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Shiloh Military Park - Page 2

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Shiloh Indian Mounds


Indian Mounds at Shiloh National ParkAbout 800 years ago, a town occupied the high Tennessee River bluff at the eastern edge of the Shiloh plateau. Between two steep ravines, a wooden palisade enclosed seven earthen mounds and dozens of houses. Six mounds, rectangular in shape with flat tops, probably served as platforms for the town’s important buildings. These structures may have included a council house, religious buildings, and residences of the town’s leaders. The southernmost mound is an oval, round-topped mound in which the town’s leaders or other important people were buried.


This town was the center of a society that occupied twenty-mile-long stretch of the Tennessee River Valley. Around  1200 or 1300 A.D., inhabitants moved out of this part of the Tennessee Valley, perhaps to upriver locations now submerged under Pickwick Lake.


Since the Shiloh society disintegrated several hundred years before there were written records to tell us who they were, it is not clear whether or how the Shiloh residents were related to later societies like the Choctaw, Chickasaw, or Creek Indian tribes.

Archaeologists refer to the society centered at Shiloh as a “chiefdom.” The chief would have been the most important political leader as well as religious figure. Probably a council, composed of elders and respected members of the community, shared power with the chief. Close relatives of the chief would have been treated like nobility; some were probably buried in “Mound C.”

The Residents of the Shiloh site were farmers. Corn was their most important food. They also grew squash and sunflowers, as well as less familiar crops such as goosefoot, marshelder, and maygrass. In addition to their cultivated crops, they also ate a wide variety of wild plants and animals. The most important wild plant foods were hickory nuts and acorns. Most of their meat came from deer, fish, turkey, and small animals such as raccoon, rabbit, and squirrel.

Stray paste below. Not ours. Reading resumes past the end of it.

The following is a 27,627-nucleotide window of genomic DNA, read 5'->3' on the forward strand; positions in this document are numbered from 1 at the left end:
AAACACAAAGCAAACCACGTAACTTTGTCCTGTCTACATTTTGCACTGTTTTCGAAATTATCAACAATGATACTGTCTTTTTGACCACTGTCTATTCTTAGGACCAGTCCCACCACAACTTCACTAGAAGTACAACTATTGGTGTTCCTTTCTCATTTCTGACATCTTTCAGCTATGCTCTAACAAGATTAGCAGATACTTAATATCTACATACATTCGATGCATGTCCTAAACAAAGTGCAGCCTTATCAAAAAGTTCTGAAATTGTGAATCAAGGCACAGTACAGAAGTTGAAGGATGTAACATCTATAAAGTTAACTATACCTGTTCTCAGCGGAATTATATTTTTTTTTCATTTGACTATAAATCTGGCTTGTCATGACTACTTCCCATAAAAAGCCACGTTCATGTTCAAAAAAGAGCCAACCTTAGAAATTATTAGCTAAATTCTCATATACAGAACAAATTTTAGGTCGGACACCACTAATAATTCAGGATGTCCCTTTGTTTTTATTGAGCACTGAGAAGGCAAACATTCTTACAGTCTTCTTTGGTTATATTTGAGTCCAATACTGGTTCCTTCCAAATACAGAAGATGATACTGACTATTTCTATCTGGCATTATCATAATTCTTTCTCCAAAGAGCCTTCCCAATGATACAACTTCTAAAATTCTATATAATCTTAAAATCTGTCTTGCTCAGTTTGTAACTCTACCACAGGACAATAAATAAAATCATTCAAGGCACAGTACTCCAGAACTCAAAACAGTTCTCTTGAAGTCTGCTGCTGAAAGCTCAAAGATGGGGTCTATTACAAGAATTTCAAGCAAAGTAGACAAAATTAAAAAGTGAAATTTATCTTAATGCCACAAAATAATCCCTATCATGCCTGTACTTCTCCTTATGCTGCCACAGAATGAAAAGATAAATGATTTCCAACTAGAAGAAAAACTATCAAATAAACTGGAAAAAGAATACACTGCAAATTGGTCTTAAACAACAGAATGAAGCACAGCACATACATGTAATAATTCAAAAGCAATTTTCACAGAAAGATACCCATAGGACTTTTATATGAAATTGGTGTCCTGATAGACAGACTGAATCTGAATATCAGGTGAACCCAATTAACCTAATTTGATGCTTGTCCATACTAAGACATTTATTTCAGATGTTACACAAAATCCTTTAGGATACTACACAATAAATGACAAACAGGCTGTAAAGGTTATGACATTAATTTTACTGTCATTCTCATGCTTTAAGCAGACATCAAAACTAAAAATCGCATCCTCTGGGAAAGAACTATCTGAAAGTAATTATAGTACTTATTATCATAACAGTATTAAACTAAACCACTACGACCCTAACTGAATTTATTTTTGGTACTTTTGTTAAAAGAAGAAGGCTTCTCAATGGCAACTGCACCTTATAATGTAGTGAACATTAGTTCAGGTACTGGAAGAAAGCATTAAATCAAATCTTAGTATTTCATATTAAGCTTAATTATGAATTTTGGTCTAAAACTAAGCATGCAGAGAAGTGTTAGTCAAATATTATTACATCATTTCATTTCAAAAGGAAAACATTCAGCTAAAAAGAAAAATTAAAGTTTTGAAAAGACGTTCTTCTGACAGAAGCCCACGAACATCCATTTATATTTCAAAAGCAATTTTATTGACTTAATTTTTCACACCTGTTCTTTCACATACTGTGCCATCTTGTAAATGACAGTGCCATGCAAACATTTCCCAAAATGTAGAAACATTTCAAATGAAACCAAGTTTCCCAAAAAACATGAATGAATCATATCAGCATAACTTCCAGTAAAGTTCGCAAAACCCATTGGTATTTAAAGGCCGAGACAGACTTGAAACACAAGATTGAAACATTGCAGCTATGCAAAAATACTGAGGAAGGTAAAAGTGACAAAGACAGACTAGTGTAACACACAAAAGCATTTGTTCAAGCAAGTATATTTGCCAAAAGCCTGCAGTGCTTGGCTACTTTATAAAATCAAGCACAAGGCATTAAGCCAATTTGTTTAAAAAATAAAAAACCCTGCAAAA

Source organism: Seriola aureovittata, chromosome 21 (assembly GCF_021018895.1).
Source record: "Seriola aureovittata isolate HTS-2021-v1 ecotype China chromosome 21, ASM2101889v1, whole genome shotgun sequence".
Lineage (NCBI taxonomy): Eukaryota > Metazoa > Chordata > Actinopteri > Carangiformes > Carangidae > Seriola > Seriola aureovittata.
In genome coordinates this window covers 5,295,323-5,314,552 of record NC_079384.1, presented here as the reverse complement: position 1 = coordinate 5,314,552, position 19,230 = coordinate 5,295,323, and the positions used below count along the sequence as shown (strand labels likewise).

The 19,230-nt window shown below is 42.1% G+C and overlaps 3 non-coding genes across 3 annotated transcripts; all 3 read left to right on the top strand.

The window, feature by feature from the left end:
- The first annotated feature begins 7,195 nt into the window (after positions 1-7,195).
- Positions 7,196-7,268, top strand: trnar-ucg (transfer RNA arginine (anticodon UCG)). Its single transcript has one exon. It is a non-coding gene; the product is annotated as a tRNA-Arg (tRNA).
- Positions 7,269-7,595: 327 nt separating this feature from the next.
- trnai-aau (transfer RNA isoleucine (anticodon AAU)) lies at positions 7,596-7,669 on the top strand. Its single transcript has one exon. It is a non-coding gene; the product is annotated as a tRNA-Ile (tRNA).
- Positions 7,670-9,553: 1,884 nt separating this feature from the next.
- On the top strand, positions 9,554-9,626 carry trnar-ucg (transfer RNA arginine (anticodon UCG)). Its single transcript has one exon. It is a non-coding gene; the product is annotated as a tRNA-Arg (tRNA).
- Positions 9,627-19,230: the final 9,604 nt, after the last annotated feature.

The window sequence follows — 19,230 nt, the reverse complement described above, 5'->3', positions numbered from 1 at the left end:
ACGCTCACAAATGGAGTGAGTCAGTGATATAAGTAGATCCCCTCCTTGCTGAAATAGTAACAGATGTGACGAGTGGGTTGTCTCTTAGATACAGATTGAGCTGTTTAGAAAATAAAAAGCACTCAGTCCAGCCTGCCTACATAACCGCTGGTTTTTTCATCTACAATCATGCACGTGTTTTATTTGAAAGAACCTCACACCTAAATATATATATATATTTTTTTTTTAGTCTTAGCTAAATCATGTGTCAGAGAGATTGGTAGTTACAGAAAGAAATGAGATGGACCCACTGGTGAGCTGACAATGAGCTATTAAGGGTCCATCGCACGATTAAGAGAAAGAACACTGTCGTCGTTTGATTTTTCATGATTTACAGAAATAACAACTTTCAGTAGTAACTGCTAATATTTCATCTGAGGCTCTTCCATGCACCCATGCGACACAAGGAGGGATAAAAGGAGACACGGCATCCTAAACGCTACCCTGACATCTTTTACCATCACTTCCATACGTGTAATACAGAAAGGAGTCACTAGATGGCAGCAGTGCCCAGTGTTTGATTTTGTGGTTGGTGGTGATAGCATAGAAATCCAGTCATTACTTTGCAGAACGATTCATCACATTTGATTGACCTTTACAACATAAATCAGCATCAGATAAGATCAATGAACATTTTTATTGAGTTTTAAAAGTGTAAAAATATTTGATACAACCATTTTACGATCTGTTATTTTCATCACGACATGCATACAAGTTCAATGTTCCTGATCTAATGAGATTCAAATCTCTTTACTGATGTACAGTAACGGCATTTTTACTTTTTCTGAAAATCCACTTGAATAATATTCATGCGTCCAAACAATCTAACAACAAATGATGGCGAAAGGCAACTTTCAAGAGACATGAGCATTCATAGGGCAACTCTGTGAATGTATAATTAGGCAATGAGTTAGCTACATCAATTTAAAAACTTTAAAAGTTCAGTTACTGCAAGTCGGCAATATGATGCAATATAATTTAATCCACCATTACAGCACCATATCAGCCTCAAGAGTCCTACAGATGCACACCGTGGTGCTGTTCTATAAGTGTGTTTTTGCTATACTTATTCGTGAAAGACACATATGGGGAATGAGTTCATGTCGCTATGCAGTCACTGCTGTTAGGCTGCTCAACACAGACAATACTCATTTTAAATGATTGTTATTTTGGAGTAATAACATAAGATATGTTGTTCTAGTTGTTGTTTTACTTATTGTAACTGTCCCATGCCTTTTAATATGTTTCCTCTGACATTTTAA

An Effigy Pipe found at the Shiloh Indian MoundsIn addition to the Shiloh site, the chiefdom included six smaller towns, each with one or two mounds, and isolated farmsteads scattered on higher ground in the river valley. Downstream on the river’s eastern bank, in Savannah, Tennessee, once stood another palisaded settlement with multiple mounds. Many of the Savannah mounds were actually built much earlier, about 2,000 years ago, but, the site was reoccupied at roughly the same time as the Shiloh site. We don’t know whether these two towns were occupied at exactly the same time. Modern buildings in Savannah have obliterated most of the prehistoric site.

The Shiloh chiefdom had as neighbors, other chiefdoms in what is now Alabama, Mississippi, and western Tennessee. Most of the chiefdoms occupied portions of the major river valleys, like the Tennessee and Tombigbee Rivers. Some of the neighboring chiefdoms would have been hostile to the Shiloh chiefdom, while others were linked to Shiloh by political alliances. Archaeological evidence of these alliances survives in the form of “prestige goods” that chiefs exchanged as tokens of their friendship. Often, it can be determined where specific prestige goods were made, which reveals who these indigenous people were trading with. In the case of Shiloh, it is known that political ties existed with the powerful chiefdom at Cahokia, near St. Louis. In contrast, there is no evidence of political ties to chiefdoms in central Tennessee


The First Archaeological excavation at Shiloh took place in 1899 when Cornelius Cadle, chairman of the Shiloh Park Commission, dug a trench into “Mound C.” There, he found the site’s most famous artifact, a large stone pipe carved in the shape of a kneeling man. Now on display in the Tennessee River Museum in Savannah, Tennessee, this effigy pipe is made of the same distinctive red stone and is carved in the same style as a number of human statuettes from the Cahokia chiefdom, located in Illinois near St. Louis.